Part of Future Homes- Avoiding unintended consequences

16. Design for people (not standards)

Image alt text

The main push was to deliver to that code standard... it became a bit of a points exercise instead of being about the people who will live in the homes.

The house building industry is preparing for a period of unprecedented change: there are more onerous targets in existing regulations as well as new regulations which came into force in 2022.

Looking forward to 2025 and the Future Homes Standard there is the possibility for regulation of embodied energy and ecological impact. Technical knowledge will need to be acquired, new skills in the design and procurement will be developed and independent expert advice sought. There can be no doubt that considerable time and energy will be focussed on demonstrating compliance and meeting standards but at the heart of what we do we should remember that homes should be designed for the people who will live in them not just for compliance.

In researching this document there has been consistent feedback from building managers and maintenance teams that there is insufficient thought going into efficient running and operation of new homes. Just as when compliance with higher levels of the Code for Sustainable Homes brought many unexpected and sometimes costly outcomes we may find that future homes present a different set of practical challenges ‘in use’.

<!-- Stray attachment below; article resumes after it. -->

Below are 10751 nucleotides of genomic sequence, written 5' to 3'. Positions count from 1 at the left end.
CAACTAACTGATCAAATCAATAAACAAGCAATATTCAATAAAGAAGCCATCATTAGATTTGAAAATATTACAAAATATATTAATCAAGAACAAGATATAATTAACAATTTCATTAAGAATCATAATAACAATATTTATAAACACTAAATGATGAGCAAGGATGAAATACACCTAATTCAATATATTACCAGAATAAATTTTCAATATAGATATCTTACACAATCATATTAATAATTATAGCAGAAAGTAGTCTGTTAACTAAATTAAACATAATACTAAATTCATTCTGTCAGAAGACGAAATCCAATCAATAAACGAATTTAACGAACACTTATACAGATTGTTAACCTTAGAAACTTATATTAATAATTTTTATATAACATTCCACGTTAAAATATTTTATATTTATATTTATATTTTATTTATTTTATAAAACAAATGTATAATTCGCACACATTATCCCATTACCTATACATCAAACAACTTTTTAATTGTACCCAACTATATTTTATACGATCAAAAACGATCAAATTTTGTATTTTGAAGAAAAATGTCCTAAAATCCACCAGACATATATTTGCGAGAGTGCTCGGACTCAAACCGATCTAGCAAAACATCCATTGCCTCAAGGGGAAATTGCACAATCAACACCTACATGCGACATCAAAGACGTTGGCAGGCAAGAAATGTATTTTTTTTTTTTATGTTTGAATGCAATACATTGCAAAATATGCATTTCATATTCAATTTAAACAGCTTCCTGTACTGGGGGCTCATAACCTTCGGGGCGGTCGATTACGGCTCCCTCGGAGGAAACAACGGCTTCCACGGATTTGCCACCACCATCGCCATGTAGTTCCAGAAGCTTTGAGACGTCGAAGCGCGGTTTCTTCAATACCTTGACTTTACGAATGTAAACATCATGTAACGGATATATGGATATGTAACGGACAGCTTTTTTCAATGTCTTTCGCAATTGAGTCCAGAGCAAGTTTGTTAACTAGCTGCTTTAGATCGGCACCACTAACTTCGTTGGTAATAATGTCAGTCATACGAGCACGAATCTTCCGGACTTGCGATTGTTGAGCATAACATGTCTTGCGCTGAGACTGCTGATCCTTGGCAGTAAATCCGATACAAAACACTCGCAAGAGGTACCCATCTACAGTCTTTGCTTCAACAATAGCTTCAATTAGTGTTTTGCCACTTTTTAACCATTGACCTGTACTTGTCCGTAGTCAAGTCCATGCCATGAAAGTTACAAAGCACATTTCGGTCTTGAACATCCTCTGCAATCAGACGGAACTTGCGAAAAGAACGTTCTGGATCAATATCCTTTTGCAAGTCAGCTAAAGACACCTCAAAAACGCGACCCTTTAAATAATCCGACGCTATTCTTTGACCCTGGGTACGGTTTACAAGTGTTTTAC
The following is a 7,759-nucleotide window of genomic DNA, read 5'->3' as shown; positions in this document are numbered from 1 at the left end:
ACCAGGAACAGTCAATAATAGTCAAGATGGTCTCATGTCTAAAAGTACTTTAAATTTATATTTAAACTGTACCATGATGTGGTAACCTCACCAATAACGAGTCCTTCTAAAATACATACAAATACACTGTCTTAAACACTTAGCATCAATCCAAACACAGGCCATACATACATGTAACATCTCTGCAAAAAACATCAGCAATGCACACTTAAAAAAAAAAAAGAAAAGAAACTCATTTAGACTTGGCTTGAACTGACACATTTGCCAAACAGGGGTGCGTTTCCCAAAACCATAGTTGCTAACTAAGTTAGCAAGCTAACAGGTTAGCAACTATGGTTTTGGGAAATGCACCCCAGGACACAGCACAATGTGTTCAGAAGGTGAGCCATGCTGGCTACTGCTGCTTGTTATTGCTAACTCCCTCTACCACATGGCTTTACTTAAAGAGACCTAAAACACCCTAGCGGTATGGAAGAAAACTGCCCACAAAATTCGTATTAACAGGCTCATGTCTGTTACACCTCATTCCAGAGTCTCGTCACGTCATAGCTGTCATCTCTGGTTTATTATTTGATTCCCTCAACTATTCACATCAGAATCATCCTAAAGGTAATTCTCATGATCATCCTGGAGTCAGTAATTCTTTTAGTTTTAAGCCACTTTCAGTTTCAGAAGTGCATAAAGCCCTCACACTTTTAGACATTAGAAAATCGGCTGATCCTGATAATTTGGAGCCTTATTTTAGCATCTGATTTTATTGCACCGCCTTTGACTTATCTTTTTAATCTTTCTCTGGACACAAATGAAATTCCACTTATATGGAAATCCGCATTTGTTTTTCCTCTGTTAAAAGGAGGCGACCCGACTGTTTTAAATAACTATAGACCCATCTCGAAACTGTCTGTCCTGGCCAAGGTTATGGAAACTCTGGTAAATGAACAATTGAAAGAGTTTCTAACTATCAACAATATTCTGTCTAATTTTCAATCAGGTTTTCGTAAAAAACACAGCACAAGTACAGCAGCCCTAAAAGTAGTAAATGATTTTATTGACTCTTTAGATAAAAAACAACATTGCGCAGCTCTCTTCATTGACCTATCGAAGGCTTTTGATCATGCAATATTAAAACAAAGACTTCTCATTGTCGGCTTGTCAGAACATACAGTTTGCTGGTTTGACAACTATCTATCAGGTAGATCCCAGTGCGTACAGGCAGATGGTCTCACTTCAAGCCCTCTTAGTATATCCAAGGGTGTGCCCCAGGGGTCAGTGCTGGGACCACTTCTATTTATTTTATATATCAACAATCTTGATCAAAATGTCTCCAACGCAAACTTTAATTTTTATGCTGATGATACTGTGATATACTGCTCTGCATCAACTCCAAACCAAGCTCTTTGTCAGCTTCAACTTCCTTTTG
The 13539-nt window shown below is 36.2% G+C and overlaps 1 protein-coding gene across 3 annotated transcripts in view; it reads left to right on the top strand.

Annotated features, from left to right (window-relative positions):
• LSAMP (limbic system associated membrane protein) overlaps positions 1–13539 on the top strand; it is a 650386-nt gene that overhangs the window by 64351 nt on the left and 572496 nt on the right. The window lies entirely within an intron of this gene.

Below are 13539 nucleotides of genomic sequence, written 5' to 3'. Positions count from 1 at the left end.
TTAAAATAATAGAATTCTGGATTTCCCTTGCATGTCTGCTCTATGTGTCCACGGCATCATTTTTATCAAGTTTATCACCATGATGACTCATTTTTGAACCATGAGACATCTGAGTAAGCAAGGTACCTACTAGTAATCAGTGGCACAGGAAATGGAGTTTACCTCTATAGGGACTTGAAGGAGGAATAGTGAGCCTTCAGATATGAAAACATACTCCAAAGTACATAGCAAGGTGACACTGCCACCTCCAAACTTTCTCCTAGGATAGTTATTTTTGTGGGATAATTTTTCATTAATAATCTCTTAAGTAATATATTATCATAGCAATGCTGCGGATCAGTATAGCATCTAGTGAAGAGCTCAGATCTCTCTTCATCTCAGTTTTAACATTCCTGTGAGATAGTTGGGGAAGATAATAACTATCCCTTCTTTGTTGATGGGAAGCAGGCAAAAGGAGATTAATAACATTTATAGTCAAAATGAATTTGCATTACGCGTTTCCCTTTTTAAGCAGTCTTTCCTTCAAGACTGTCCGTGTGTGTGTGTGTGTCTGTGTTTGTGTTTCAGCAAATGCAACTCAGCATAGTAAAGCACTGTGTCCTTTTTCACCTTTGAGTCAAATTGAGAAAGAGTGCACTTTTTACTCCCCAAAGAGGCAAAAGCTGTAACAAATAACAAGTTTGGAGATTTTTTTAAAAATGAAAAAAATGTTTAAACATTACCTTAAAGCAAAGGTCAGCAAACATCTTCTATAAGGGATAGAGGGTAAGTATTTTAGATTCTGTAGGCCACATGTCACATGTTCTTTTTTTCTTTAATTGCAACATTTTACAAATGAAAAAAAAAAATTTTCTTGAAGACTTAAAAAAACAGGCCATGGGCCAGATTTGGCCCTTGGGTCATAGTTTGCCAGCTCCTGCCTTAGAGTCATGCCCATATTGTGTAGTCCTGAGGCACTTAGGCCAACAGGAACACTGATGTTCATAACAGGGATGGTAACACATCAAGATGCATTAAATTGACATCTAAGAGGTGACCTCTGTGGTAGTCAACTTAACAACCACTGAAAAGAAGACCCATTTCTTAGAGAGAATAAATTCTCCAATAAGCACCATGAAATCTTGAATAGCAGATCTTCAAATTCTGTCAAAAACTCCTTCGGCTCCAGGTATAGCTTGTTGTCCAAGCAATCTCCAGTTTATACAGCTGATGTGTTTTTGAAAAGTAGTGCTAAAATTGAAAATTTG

These challenges are easily overlooked in the process of compliance checks, certification and box-ticking. The creation of a new homes ombudsman may focus minds and improve processes but the real imperative is an ethical and social one: to create healthy, secure and desirable places to live.

Things that can go wrong:

  • Design intentions not delivered;
  • ‘As-built’ home does not meet the predicted performance (a performance gap);
  • Inadequate ventilation possibly leading to overheating, condensation or poor air quality (or all three);
  • Systems deteriorate or stop working over time because they have not been adjusted or maintained.

Future-proofing recommendations:

  • DESIGN: Design elements as a ‘considered whole’ to achieve efficient ventilation, comfort and space;
  • INSTALL: Build carefully to deliver the design as intended;
  • COMMISSION: Test and commission systems accurately and diligently by people using the right equipment;
  • MAINTAIN: Components and services should be accessible and serviceable with clear guidance for the occupier to make best use of their home’s features.

Further Reading

Previous Chapter 15. Zoning System Controls
Next Chapter 17. Space

Explore NHBC Foundation

NHBC Foundation Research

Delivering high-quality research and guidance to help the house-building industry address the challenges of delivering 21st-century new homes

Learn more

Access NHBC Foundation Publications

Access and download NHBC Foundation’s full portfolio of publications and practical guides, covering primary research, research reviews and documents informing the debate

View all publications

Latest NHBC Foundation News

View the latest NHBC Foundation news, articles and Foundation facts showcasing the most recent publications and reporting on progress with new research projects

NHBC Foundation news